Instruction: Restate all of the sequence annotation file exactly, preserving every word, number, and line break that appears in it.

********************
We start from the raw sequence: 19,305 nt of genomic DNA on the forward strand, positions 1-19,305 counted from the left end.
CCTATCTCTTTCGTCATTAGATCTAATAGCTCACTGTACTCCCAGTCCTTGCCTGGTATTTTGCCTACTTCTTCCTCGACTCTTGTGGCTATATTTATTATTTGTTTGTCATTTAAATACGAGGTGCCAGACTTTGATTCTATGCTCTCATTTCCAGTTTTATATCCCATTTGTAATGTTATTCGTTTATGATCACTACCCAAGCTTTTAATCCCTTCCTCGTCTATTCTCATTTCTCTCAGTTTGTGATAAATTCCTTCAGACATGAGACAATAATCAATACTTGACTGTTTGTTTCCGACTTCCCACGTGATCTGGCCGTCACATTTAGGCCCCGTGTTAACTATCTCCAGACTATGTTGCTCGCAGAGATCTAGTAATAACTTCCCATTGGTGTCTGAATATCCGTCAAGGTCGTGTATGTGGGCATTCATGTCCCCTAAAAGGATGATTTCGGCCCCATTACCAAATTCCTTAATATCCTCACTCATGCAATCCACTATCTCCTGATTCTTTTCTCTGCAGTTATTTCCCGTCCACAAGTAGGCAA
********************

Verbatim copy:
We start from the raw sequence: 19,305 nt of genomic DNA on the forward strand, positions 1-19,305 counted from the left end.
CCTATCTCTTTCGTCATTAGATCTAATAGCTCACTGTACTCCCAGTCCTTGCCTGGTATTTTGCCTACTTCTTCCTCGACTCTTGTGGCTATATTTATTATTTGTTTGTCATTTAAATACGAGGTGCCAGACTTTGATTCTATGCTCTCATTTCCAGTTTTATATCCCATTTGTAATGTTATTCGTTTATGATCACTACCCAAGCTTTTAATCCCTTCCTCGTCTATTCTCATTTCTCTCAGTTTGTGATAAATTCCTTCAGACATGAGACAATAATCAATACTTGACTGTTTGTTTCCGACTTCCCACGTGATCTGGCCGTCACATTTAGGCCCCGTGTTAACTATCTCCAGACTATGTTGCTCGCAGAGATCTAGTAATAACTTCCCATTGGTGTCTGAATATCCGTCAAGGTCGTGTATGTGGGCATTCATGTCCCCTAAAAGGATGATTTCGGCCCCATTACCAAATTCCTTAATATCCTCACTCATGCAATCCACTATCTCCTGATTCTTTTCTCTGCAGTTATTTCCCGTCCACAAGTAGGCAA